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Full-Text Articles in Law

Article 41 And The Right To Appeal, Benjamin L. Liebman Jan 2014

Article 41 And The Right To Appeal, Benjamin L. Liebman

Faculty Scholarship

Extensive discussion of the Chinese Constitution focuses on the ways in which the Constitution is under-enforced or not implemented. This essay takes a different approach, examining one clause that is arguably at times over-enforced, providing for constitutional authorization for challenging legal determinations outside the legal system. This essay’s focus is Article 41 of the 1982 Constitution, which protects the rights of citizens to file complaints (shensu 申诉) against illegal conduct of state actors. My goal in this essay is to examine the ways in which the concept of shensu is used to provide a basis for challenges to state ...


Religion And Theistic Faith: On Koppelman, Leiter, Secular Purpose, And Accomodations, Abner S. Greene Jan 2013

Religion And Theistic Faith: On Koppelman, Leiter, Secular Purpose, And Accomodations, Abner S. Greene

Faculty Scholarship

What makes religion distinctive, and how does answering that question help us answer questions regarding religious freedom in a liberal democracy? In their books on religion in the United States under our Constitution, Andrew Koppelman (DefendingAmerican Religious Neutrality) and Brian Leiter (Why Tolerate Religion?) offer sharply different answers to this set of questions. This review essay first explores why we might treat religion distinctively, suggesting that in our constitutional order, it makes sense to focus on theism (or any roughly similar analogue) as the hallmark of religious belief and practice. Neither Koppelman nor Leiter focuses on this, in part because ...


Plus Or Minus One: The Thirteenth And Fourteenth Amendments, Mark A. Graber Jan 2011

Plus Or Minus One: The Thirteenth And Fourteenth Amendments, Mark A. Graber

Faculty Scholarship

The consensus that the Fourteenth Amendment incorporates the Thirteenth Amendment has come under sharp criticism in recent years. Several new works suggest that the Thirteenth Amendment, properly interpreted, protects some substantive rights not protected by the Fourteenth Amendment. Some of this scholarship is undoubtedly motivated by an effort to avoid hostile Supreme Court precedents. Nevertheless, more seems to be going on than mere litigation strategy. Scholars detected different rights and regime principles in the Thirteenth Amendment than they find in the Fourteenth Amendment. The 2011 Maryland Constitutional Law Schoomze, to which this is an introduction, provided an opportunity for law ...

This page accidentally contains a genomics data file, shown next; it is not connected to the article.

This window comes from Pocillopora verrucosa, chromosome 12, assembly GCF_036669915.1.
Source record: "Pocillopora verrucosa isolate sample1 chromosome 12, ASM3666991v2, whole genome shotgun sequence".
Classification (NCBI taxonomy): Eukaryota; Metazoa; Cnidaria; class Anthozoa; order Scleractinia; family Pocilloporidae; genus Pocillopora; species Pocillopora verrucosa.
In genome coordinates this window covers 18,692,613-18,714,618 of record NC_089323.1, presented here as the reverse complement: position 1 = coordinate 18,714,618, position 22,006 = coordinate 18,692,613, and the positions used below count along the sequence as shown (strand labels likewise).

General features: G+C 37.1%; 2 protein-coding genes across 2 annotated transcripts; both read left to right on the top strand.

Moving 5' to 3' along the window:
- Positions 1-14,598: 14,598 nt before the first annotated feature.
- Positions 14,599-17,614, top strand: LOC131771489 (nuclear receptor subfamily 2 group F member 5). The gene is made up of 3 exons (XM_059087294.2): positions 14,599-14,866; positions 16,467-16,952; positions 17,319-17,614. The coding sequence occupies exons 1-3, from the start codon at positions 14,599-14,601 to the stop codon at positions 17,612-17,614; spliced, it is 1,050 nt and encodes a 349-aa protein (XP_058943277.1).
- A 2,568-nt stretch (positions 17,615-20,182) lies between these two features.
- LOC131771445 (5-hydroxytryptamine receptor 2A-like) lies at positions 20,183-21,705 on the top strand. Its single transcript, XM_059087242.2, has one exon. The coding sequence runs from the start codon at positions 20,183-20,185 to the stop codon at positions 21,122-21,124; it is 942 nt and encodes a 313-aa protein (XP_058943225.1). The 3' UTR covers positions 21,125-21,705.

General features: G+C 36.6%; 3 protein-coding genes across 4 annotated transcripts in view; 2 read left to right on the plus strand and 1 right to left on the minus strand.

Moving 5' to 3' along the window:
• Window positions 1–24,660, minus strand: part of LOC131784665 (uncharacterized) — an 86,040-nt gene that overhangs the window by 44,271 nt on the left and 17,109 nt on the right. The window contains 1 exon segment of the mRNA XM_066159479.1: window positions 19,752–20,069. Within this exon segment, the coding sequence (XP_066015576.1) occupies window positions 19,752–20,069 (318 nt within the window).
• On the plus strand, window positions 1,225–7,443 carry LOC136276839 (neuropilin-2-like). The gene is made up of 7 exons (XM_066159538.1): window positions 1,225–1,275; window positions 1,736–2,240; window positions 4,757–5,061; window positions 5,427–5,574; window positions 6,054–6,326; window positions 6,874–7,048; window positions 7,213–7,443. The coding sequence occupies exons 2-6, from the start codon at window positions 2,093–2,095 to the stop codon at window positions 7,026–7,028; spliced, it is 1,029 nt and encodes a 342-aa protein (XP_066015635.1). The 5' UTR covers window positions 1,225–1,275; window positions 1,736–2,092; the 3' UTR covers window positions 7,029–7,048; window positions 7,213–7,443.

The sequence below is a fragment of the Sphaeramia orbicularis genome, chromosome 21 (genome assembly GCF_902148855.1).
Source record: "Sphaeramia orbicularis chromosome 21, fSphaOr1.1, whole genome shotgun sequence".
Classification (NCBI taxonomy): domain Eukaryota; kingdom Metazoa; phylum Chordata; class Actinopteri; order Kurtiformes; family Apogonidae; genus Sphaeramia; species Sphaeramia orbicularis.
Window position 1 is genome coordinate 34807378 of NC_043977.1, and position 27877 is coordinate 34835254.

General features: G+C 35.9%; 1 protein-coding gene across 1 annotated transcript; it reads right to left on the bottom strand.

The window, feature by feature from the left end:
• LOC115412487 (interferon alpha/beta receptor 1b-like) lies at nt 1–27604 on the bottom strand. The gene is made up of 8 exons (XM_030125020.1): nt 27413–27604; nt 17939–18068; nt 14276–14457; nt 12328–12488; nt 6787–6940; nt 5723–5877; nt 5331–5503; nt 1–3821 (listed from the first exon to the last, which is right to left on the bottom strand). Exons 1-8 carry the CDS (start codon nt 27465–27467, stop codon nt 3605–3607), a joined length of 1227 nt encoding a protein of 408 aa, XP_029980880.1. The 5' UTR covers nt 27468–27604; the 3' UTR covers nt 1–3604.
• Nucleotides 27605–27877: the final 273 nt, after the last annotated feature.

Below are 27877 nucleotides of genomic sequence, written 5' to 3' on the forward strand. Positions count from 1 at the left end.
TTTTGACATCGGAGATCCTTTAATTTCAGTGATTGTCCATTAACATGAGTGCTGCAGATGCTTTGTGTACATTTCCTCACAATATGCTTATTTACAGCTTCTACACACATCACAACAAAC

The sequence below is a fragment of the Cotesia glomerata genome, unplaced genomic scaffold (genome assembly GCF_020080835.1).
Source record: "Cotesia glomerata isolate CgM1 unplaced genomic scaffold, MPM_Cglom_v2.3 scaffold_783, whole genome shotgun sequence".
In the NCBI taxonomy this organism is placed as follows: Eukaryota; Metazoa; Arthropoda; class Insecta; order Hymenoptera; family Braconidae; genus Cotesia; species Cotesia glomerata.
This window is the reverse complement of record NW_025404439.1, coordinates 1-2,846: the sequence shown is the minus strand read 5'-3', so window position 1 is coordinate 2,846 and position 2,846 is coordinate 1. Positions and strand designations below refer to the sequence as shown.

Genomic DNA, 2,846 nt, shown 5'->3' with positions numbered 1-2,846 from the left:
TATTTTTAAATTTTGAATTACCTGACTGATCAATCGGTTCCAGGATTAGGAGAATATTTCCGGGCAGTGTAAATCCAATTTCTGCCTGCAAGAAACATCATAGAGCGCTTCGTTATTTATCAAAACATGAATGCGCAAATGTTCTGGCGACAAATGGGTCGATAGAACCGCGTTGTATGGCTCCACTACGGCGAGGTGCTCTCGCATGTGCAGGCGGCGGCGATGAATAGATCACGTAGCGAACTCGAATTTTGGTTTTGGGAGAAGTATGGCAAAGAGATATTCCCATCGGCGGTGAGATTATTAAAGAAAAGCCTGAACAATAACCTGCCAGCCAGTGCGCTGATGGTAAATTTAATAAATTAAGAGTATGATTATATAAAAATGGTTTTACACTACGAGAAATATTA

Tragic Irony Of American Federalism: National Sovereignty Versus State Sovereignty In Slavery And In Freedom, The Federalism In The 21st Century: Historical Perspectives, Robert J. Kaczorowski Jan 1996

Tragic Irony Of American Federalism: National Sovereignty Versus State Sovereignty In Slavery And In Freedom, The Federalism In The 21st Century: Historical Perspectives, Robert J. Kaczorowski

Faculty Scholarship

A plurality on the Supreme Court seeks to establish a state-sovereignty based theory of federalism that imposes sharp limitations on Congress's legislative powers. Using history as authority, they admonish a return to the constitutional "first principles" of the Founders. These "first principles," in their view, attribute all governmental authority to "the consent of the people of each individual state, not the consent of the undifferentiated people of the Nation as a whole." Because the people of each state are the source of all governmental power, they maintain, "where the Constitution is silent about the exercise of a particular power-that ...


Reflections On From Slaves To Citizens Bondage, Freedom And The Constitution: The New Slavery Scholarship And Its Impact On Law And Legal Historiography, Robert J. Kaczorowski Jan 1995

Reflections On From Slaves To Citizens Bondage, Freedom And The Constitution: The New Slavery Scholarship And Its Impact On Law And Legal Historiography, Robert J. Kaczorowski

Faculty Scholarship

The thesis of Professor Donald Nieman's paper, "From Slaves to Citizens: African-Americans, Rights Consciousness, and Reconstruction," is that the nation experienced a revolution in the United States Constitution and in the consciousness of African Americans. According to Professor Nieman, the Reconstruction Amendments represented "a dramatic departure from antebellum constitutional principles,"' because the Thirteenth Amendment reversed the pre-Civil War constitutional guarantee of slavery and "abolish[ed] slavery by federal authority." The Fourteenth Amendment rejected the Supreme Court's "racially-based definition of citizenship [in Dred Scott v. Sandford4], clearly establishing a color-blind citizenship” and the Fifteenth Amendment "wrote the principle of ...


Revolutionary Constitutionalism In The Era Of The Civil War And Reconstruction , Robert J. Kaczorowski Jan 1986

Revolutionary Constitutionalism In The Era Of The Civil War And Reconstruction , Robert J. Kaczorowski

Faculty Scholarship

The meaning and scope of the fourteenth amendment and the Civil Rights Act of 1866 remain among the most controversial issues in American constitutional law. Professor Kaczorowski contends that the issues have generated more controversy than they warrant, in part because scholars analyzing the legislative history of the amendment and statute have approached their task with preconceptions reflecting twentieth century legal concerns. He argues that the most important question for the framers was whether national or state governments possessed primary authority to determine and secure the status and rights of American citizens. Relying on records of the congressional debates as ...